A funny thing happened to Joey Alexander over the past five years, a whirlwind period during which he became the most brilliantly precocious talent in jazz history—that is, a renowned festival and concert-hall headliner; the youngest musician ever nominated for a Grammy Award in a jazz category; and a media favorite who’s earned a profile on 60 Minutes, a front-page profile in the New York Times and other premier coverage. As heard on WARNA, his new major-label Verve Records debut, he’s simply become one of the most expressive and thrilling pianist-composers currently at work in jazz. Alexander’s precocity can still stun concertgoers, but his music, including original work and personalized interpretations of great songs, has now taken its rightful place in the spotlight. Translating as “color” from Alexander’s native language of Bahasa, WARNA follows four Motéma Music albums that garnered the pianist three Grammy nominations and such honors as historic critics’ and readers’ poll victories in DownBeat and JazzTimes. But whereas those recordings were documents of an extraordinary young musician in development, WARNA is primarily a collection of reflective, moving new music by an experienced, confident bandleader. He arrived in New York as a lightning bolt in the spring of 2014, performing at Jazz at Lincoln Center’s annual fundraising gala. At the helm of a packed-out theater containing some of Manhattan’s most elite arts benefactors, he dropped jaws with a remarkably lyrical rendition of “’Round Midnight.” A standing ovation ensued, and he hasn’t slowed down since. The following spring, the New York Times wrote in an enthusiastic profile that “For a jazz pianist, the mastery entails a staggering breadth of knowledge about harmony, rhythm and orchestration, all converging in an eloquent synthesis. Joey Alexander has a handle on a good deal of that.” From there, he went on to receive three Grammy nominations, with two of Alexander’s four previous albums topping the Billboard Jazz Albums chart. His live performances have been equally celebrated. At the 58th Grammy Awards, in February of 2016, he played during both the pre-telecast and the primetime TV event. That same year, Joey also performed with Wayne Shorter and Esperanza Spalding for the Obamas at the White House, as part of a nationally televised International Jazz Day special. In 2018, Alexander headlined Jazz at Lincoln Center’s Rose Theater with a 20-piece string section orchestrated and conducted by Grammy nominee Richard DeRosa. On October 18, 2019, he made his triumphant Carnegie Hall debut to a sold-out Zankel Hall crowd. Early on in Joey’s ascent, the trumpeter and Jazz at Lincoln Center leader Wynton Marsalis said that “there has never been anyone … who could play like that at his age.” Marsalis, who essentially “discovered” Alexander via his YouTube videos and invited him to New York, was spot-on in his assessment. But today, in light of WARNA, one could extend their judgment to say that Joey Alexander continues to perform at the highest level.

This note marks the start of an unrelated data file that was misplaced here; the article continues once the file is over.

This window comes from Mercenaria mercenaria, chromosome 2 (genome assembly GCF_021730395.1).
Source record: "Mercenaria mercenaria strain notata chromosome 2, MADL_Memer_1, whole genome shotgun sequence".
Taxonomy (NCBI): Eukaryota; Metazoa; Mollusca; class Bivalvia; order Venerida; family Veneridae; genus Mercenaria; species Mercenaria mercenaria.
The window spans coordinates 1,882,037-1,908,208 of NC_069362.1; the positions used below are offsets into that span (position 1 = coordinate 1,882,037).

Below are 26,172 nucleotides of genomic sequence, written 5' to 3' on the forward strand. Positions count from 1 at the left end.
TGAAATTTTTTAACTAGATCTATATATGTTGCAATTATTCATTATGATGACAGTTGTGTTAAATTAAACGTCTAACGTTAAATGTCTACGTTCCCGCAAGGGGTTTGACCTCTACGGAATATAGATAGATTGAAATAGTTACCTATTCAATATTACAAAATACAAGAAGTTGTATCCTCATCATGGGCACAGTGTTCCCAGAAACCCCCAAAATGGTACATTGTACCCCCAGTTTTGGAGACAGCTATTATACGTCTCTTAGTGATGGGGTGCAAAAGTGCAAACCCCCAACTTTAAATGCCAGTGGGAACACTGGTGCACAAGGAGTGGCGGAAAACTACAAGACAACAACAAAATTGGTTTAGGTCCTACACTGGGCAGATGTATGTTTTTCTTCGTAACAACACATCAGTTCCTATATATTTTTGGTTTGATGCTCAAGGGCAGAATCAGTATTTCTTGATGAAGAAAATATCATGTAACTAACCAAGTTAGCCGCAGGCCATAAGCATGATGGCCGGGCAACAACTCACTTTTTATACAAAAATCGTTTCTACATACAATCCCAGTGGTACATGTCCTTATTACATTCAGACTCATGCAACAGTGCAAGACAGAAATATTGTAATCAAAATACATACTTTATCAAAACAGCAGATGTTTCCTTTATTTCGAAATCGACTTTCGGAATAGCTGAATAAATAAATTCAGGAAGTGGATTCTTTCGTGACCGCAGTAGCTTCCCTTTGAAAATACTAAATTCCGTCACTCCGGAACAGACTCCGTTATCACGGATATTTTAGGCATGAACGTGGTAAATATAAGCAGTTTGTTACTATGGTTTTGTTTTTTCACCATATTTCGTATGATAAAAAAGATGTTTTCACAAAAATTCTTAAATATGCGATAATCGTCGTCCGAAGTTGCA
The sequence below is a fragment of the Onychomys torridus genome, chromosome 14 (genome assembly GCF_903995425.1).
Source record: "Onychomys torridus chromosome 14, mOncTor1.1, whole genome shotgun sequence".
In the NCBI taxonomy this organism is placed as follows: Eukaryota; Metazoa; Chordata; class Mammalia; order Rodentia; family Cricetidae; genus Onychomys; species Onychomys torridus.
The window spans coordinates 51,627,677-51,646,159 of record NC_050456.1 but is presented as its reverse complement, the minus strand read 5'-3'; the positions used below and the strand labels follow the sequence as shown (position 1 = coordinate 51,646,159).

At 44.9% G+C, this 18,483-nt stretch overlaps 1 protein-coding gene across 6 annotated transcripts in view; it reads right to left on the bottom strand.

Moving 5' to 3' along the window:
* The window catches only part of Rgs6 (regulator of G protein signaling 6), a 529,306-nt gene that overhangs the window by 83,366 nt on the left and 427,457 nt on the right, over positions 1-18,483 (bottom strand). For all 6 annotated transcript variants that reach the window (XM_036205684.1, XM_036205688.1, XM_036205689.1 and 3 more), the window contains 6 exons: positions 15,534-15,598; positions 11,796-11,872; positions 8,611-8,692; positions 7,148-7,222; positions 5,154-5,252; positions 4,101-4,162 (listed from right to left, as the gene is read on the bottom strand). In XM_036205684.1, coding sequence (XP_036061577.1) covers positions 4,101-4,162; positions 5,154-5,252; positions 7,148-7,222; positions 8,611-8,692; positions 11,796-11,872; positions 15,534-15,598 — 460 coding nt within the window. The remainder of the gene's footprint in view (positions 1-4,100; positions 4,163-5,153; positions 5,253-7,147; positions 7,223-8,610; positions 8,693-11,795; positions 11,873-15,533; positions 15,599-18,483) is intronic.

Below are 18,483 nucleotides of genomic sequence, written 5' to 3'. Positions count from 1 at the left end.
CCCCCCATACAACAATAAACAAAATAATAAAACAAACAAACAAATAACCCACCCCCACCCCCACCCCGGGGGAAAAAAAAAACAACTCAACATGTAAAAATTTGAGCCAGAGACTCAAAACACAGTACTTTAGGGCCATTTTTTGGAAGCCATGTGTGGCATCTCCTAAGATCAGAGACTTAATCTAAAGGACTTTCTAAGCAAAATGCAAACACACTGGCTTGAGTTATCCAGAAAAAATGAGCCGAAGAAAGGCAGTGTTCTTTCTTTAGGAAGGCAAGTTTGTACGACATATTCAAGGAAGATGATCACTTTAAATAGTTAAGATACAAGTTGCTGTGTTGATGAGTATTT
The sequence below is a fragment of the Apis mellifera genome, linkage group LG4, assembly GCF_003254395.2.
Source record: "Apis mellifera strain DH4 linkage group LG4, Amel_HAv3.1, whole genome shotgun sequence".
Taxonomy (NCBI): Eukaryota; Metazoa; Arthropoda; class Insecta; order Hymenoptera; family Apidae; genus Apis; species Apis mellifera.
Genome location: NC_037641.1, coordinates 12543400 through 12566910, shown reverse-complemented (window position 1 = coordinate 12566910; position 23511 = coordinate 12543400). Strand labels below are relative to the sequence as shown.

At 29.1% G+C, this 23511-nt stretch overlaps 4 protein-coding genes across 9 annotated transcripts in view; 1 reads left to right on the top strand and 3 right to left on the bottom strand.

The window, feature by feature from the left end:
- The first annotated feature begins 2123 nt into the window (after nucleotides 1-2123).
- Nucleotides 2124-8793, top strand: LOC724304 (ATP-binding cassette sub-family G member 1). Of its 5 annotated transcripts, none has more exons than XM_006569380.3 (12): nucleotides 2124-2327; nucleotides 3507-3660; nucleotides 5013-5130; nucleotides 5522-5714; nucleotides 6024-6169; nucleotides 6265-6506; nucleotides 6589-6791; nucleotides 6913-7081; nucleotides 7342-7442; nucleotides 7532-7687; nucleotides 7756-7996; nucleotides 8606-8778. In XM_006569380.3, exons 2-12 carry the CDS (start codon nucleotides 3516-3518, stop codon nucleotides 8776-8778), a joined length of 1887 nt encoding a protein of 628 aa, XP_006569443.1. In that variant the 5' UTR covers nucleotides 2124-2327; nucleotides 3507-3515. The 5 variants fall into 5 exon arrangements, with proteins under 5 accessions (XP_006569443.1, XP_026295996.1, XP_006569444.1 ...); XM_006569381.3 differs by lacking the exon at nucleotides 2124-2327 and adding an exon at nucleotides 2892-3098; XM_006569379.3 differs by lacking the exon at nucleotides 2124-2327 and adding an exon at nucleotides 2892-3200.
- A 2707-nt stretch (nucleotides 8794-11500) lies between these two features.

I had the chance to catch up with Joey about the creation of Warna. We got into how the album grew from the seed of an idea into the flower of sound I get to share with the listeners. We talk about how the musicians that join him were either selected or how they continued the musical conversations they had started earlier. Like I told Joey offline, Warna is an album I have been really happy to advise advise my pals who may not have stumbled onto it themselves to go ahead and when you feel like you need a Sunday morning to breathe, hit play and sink in.